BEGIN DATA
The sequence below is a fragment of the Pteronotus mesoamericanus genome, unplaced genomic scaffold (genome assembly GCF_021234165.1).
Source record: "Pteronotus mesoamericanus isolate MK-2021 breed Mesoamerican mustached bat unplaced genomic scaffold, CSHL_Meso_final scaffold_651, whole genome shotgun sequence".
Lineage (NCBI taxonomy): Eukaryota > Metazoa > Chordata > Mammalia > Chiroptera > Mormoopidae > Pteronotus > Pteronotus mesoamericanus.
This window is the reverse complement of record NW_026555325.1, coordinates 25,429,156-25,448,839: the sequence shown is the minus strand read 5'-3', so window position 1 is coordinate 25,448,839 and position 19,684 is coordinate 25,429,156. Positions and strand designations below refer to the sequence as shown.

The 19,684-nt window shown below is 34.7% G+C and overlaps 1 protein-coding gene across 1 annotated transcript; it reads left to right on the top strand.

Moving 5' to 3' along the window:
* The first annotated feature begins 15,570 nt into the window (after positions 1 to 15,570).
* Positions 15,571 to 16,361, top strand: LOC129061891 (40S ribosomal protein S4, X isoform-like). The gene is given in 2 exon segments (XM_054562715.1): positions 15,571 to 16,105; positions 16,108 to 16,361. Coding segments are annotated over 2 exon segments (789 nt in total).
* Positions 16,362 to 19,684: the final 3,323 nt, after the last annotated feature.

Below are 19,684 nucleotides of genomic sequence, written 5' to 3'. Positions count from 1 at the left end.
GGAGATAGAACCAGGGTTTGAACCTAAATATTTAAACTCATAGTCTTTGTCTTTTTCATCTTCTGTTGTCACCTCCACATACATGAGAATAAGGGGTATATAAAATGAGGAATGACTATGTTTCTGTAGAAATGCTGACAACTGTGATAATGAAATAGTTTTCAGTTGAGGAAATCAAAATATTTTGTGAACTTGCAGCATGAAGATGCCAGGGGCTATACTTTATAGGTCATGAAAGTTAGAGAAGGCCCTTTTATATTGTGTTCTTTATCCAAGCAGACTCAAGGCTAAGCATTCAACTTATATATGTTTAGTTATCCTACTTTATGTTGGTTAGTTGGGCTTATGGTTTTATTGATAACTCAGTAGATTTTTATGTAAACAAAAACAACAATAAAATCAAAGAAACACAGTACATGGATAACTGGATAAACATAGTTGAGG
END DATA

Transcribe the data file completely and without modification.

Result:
The sequence below is a fragment of the Pteronotus mesoamericanus genome, unplaced genomic scaffold (genome assembly GCF_021234165.1).
Source record: "Pteronotus mesoamericanus isolate MK-2021 breed Mesoamerican mustached bat unplaced genomic scaffold, CSHL_Meso_final scaffold_651, whole genome shotgun sequence".
Lineage (NCBI taxonomy): Eukaryota > Metazoa > Chordata > Mammalia > Chiroptera > Mormoopidae > Pteronotus > Pteronotus mesoamericanus.
This window is the reverse complement of record NW_026555325.1, coordinates 25,429,156-25,448,839: the sequence shown is the minus strand read 5'-3', so window position 1 is coordinate 25,448,839 and position 19,684 is coordinate 25,429,156. Positions and strand designations below refer to the sequence as shown.

The 19,684-nt window shown below is 34.7% G+C and overlaps 1 protein-coding gene across 1 annotated transcript; it reads left to right on the top strand.

Moving 5' to 3' along the window:
* The first annotated feature begins 15,570 nt into the window (after positions 1 to 15,570).
* Positions 15,571 to 16,361, top strand: LOC129061891 (40S ribosomal protein S4, X isoform-like). The gene is given in 2 exon segments (XM_054562715.1): positions 15,571 to 16,105; positions 16,108 to 16,361. Coding segments are annotated over 2 exon segments (789 nt in total).
* Positions 16,362 to 19,684: the final 3,323 nt, after the last annotated feature.

Below are 19,684 nucleotides of genomic sequence, written 5' to 3'. Positions count from 1 at the left end.
GGAGATAGAACCAGGGTTTGAACCTAAATATTTAAACTCATAGTCTTTGTCTTTTTCATCTTCTGTTGTCACCTCCACATACATGAGAATAAGGGGTATATAAAATGAGGAATGACTATGTTTCTGTAGAAATGCTGACAACTGTGATAATGAAATAGTTTTCAGTTGAGGAAATCAAAATATTTTGTGAACTTGCAGCATGAAGATGCCAGGGGCTATACTTTATAGGTCATGAAAGTTAGAGAAGGCCCTTTTATATTGTGTTCTTTATCCAAGCAGACTCAAGGCTAAGCATTCAACTTATATATGTTTAGTTATCCTACTTTATGTTGGTTAGTTGGGCTTATGGTTTTATTGATAACTCAGTAGATTTTTATGTAAACAAAAACAACAATAAAATCAAAGAAACACAGTACATGGATAACTGGATAAACATAGTTGAGG